To summarize, the author was doing a test on tabbed browsing usage at a mall, and he found a man named Joe, aged 60, who claimed he'd never used a computer before. Unsurprisingly, Joe had a terrible time using Internet Explorer, Firefox, and Chrome. He was confused by the most basic operations and did not have a grasp of the fundamental metaphors in use.
The original blog post does a decent job of teasing obvious conclusions out of the experience, but all of the commentary around it and all of the coverage I've read is of the "oh my god, computers are terrible, people have failed to make good designs, can't we make them easier, the first person who figures out how to make computing culturally relevant will be a billionaire" and so forth.
I think this is all misguided and silly.
In my opinion, the author made a huge mistake and wasted 3 hours of his time working with Joe in the first place. I'm sure it was interesting from an anthropological perspective, but it didn't really help him with the problem he was trying to investigate. Joe was the wrong user to test.
One would no more expect useful feedback on tabbed browsing from someone like Joe than one would get asking questions about dashboard layout for someone who's never driven a car. And in 2011, finding someone who's never used a computer is a bit like finding someone who's never been in a car before.
I'm not saying there's absolutely nothing to be learned - there's always something to be learned - but this is a terribly inefficient way to gather data. Makes for a good blog post but not a much better product (perhaps like my own scribblings!)
The design community is also overblowing the state of computer interfaces. Let's set aside all of the tedious anecdotes about how toddlers can manipulate the iPad and other touch interfaces (toddlers can also turn the stove on, but that doesn't mean they know how to cook). Toddlers aren't the right users for these devices, either. Point is, computer interfaces have made tremendous strides in a fairly short period of time.
Computers are still not "easy" to use without prior context and education, but no sophisticated tool is. I would argue most people don't know how to properly use a hammer or knives, and training would benefit them. Clock radios are still so confusing that hotels have to put "1-2-3" instructions on them, and most guests still either use their own or arrange a wake-up call. Hell, we have to keep reminding people to lift with their knees, not their backs. Some degree of education is always important.
More importantly, when doing user testing, you must pick the right users to test. Someone who's never used a computer before is generally the wrong user to be testing. Someone fundamentally uninterested in your product is the wrong user. Even the wrong demographic is not worth talking to or considering. You're wasting your time (at best) and drawing the wrong conclusions which leads to bad design decisions (at worst).
Knowing who your users are and who you want them to be is critically important for your business and for your design. If you or your company does not have a good idea of who your desired users are, you need to figure that out or you will flail and fail. You must target and test with the "right" users.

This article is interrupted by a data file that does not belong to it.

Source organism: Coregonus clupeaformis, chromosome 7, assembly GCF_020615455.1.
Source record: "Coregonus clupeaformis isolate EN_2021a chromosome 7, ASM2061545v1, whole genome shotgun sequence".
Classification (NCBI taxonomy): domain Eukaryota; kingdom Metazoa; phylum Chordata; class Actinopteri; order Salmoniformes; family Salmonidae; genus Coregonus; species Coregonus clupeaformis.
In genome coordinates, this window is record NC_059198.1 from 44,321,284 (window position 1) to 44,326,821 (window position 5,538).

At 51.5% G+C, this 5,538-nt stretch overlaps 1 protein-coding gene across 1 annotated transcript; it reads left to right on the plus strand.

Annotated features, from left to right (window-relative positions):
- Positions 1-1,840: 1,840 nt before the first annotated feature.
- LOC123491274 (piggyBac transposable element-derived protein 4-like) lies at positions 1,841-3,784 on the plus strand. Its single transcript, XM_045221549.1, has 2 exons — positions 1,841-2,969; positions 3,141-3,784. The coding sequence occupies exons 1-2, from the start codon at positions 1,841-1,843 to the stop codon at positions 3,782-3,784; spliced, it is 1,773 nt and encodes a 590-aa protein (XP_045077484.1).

Saying things like "it's everybody" is a sign of naivete and/or hubris - tragic flaws. It's not everybody. If you're doing software in 2011, it's people who've at least used a computer before (or whatever your product is). Probably have to have broadband or other "always-on" connectivity. Have to be interested in what your product is about.
I've worked on a number of streaming products in the music space. I always write out a list of assumptions at the start of every product describing the potential users. For example:
- Desire to listen to music beyond current solution
- Broadband connections where they listen to music
- Smartphone owner (Android or iPhone)
- Willing to pay for music
- Enough disposable income to pay regularly
- Not afraid of technology
This list may not include specific demographic information, but it's already starting to filter out significantly from "everybody". 10 years ago, the "broadband connection" item was a big filter. 3 years ago, the "smartphone owner" was a big filter. The other items are also important filters to consider.
These items can be used to start building or inferring a demographic profile. They may seem stupidly obvious, but it is extremely important to understand these to combat the "it's everybody" argument. It's not everybody. Focus on the right users.
You can make reasonable assumptions about users based on their existing knowledge and experience. If your target user is an iPhone user, it is probably safe to assume they know the basics of operating an iPhone. This also means if you hew to most existing iPhone conventions, you don't have to worry about the user understanding them.
However, it is not safe to assume they know to experiment with every arcane gesture or mystery UI element. Unlike you, the designer, the user does not spend all day experimenting with every new, trendy, weird app. They'll know how to scroll and tap. If you make your app look like the other apps the user works with, they might pick up things like pinch. But in my own testing, I've found very few users even know about "swipe to enable delete". Android users seldom hit the "menu" button unless really stuck, and they typically expect the menu options to be the same through most of the app.
Know who you're going after. Don't chase down Joe. Don't run after the wrong users.